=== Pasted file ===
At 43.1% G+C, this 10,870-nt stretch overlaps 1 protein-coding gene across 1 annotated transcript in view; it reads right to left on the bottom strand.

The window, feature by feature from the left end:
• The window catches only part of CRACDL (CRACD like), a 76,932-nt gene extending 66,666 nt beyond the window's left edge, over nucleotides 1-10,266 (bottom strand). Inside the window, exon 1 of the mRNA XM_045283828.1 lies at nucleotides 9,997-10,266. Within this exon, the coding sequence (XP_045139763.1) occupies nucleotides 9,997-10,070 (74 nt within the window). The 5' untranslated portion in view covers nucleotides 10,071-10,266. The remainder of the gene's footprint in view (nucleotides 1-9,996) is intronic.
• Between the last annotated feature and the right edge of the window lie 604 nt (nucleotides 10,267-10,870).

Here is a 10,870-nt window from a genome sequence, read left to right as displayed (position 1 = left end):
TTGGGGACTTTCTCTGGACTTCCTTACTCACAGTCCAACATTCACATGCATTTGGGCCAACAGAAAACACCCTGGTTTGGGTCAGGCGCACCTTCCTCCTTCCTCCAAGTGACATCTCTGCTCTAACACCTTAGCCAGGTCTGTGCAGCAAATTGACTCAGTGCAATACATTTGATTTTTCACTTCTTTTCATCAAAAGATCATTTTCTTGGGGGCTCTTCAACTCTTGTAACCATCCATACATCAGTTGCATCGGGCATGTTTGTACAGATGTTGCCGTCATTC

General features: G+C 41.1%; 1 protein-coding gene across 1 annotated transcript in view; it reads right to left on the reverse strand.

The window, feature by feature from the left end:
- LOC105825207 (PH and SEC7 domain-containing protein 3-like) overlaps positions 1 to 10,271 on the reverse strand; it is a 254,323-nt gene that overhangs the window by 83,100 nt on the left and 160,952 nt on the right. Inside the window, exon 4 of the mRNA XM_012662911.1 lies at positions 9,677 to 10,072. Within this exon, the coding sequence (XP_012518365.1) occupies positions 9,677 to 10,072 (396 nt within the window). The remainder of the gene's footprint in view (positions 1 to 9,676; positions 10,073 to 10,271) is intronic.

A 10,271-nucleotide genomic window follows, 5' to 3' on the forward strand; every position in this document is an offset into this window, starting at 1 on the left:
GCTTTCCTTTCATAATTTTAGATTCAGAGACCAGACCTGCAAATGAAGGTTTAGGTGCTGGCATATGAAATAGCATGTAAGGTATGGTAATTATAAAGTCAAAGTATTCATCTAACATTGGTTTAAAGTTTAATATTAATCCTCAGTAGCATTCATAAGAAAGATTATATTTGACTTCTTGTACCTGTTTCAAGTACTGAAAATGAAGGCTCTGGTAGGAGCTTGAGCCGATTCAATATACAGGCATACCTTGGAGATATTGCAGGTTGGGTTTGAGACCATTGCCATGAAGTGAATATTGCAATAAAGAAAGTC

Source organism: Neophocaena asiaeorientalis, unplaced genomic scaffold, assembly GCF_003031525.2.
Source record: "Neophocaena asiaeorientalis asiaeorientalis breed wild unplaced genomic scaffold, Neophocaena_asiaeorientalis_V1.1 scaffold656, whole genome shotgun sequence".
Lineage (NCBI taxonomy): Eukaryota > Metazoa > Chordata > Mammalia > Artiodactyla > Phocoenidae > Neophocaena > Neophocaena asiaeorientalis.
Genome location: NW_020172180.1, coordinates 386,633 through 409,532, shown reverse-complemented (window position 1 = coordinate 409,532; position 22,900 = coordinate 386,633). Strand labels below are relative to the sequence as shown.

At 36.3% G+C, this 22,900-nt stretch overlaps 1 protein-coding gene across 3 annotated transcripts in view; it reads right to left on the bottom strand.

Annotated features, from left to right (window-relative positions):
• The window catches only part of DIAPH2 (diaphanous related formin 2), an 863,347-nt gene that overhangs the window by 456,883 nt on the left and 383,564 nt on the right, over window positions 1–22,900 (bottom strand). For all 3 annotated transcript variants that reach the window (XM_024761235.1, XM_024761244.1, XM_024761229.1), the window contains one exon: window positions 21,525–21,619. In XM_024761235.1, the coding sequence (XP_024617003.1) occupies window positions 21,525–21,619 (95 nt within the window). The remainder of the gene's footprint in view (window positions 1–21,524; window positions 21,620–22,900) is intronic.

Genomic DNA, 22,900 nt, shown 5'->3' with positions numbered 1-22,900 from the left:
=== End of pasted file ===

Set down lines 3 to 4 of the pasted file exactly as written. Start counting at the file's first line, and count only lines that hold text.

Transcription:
• The window catches only part of CRACDL (CRACD like), a 76,932-nt gene extending 66,666 nt beyond the window's left edge, over nucleotides 1-10,266 (bottom strand). Inside the window, exon 1 of the mRNA XM_045283828.1 lies at nucleotides 9,997-10,266. Within this exon, the coding sequence (XP_045139763.1) occupies nucleotides 9,997-10,070 (74 nt within the window). The 5' untranslated portion in view covers nucleotides 10,071-10,266. The remainder of the gene's footprint in view (nucleotides 1-9,996) is intronic.
• Between the last annotated feature and the right edge of the window lie 604 nt (nucleotides 10,267-10,870).